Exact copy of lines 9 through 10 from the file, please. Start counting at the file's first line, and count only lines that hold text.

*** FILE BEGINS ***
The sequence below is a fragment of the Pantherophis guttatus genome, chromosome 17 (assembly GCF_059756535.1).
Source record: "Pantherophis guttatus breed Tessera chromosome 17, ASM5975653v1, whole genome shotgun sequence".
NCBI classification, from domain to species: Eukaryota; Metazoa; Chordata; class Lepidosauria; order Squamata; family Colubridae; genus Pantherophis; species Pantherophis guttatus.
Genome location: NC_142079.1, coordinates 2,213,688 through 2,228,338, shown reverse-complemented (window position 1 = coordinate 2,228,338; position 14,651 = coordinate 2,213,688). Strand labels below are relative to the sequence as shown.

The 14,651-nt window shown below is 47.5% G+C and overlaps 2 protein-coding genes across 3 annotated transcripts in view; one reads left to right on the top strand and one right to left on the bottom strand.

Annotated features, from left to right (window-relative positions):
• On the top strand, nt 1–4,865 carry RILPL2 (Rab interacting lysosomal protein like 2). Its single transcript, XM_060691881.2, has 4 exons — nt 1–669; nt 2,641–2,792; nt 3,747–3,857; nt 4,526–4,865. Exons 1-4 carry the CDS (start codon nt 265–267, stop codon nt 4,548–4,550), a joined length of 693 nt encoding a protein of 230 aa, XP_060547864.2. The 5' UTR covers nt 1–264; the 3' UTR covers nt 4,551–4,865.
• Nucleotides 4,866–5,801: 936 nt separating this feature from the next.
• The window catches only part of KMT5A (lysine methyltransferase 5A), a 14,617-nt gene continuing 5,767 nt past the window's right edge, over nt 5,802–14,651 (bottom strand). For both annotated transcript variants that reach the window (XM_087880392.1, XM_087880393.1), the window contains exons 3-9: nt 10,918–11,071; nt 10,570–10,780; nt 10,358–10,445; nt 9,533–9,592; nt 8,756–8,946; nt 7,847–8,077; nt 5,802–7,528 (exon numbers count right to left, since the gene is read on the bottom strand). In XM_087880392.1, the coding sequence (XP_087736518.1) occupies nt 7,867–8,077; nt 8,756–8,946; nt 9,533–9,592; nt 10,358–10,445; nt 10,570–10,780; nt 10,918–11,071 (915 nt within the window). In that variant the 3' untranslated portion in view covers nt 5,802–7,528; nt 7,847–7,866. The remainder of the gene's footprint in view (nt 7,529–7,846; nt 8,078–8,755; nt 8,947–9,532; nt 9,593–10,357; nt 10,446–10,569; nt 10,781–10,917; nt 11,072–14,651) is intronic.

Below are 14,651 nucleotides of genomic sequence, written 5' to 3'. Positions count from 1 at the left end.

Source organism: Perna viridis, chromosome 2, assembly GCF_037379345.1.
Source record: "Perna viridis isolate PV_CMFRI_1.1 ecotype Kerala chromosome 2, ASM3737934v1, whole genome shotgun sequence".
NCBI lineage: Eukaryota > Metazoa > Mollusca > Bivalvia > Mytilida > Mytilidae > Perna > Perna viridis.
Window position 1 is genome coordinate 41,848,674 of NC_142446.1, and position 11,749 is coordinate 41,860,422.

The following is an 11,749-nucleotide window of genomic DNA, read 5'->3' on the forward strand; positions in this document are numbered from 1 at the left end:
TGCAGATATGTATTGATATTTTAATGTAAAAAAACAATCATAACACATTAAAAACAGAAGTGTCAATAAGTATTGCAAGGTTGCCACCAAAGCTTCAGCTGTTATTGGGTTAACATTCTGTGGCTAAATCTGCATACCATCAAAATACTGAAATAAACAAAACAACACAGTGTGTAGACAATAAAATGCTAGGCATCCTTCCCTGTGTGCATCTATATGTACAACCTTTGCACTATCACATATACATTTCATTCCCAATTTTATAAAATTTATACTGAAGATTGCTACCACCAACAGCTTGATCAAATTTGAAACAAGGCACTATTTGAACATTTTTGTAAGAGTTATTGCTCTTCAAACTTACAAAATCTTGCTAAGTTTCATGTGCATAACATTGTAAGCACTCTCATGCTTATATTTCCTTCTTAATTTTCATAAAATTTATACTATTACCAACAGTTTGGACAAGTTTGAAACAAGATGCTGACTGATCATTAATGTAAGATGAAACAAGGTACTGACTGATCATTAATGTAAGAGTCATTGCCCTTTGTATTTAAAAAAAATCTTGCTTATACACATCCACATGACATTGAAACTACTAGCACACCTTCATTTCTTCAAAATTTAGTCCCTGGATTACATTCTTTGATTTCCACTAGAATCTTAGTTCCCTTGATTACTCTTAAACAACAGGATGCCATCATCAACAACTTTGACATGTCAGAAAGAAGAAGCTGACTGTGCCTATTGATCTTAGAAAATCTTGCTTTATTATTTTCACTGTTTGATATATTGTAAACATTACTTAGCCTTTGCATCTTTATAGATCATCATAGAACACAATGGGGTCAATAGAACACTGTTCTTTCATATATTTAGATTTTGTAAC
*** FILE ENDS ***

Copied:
• The window catches only part of KMT5A (lysine methyltransferase 5A), a 14,617-nt gene continuing 5,767 nt past the window's right edge, over nt 5,802–14,651 (bottom strand). For both annotated transcript variants that reach the window (XM_087880392.1, XM_087880393.1), the window contains exons 3-9: nt 10,918–11,071; nt 10,570–10,780; nt 10,358–10,445; nt 9,533–9,592; nt 8,756–8,946; nt 7,847–8,077; nt 5,802–7,528 (exon numbers count right to left, since the gene is read on the bottom strand). In XM_087880392.1, the coding sequence (XP_087736518.1) occupies nt 7,867–8,077; nt 8,756–8,946; nt 9,533–9,592; nt 10,358–10,445; nt 10,570–10,780; nt 10,918–11,071 (915 nt within the window). In that variant the 3' untranslated portion in view covers nt 5,802–7,528; nt 7,847–7,866. The remainder of the gene's footprint in view (nt 7,529–7,846; nt 8,078–8,755; nt 8,947–9,532; nt 9,593–10,357; nt 10,446–10,569; nt 10,781–10,917; nt 11,072–14,651) is intronic.

Below are 14,651 nucleotides of genomic sequence, written 5' to 3'. Positions count from 1 at the left end.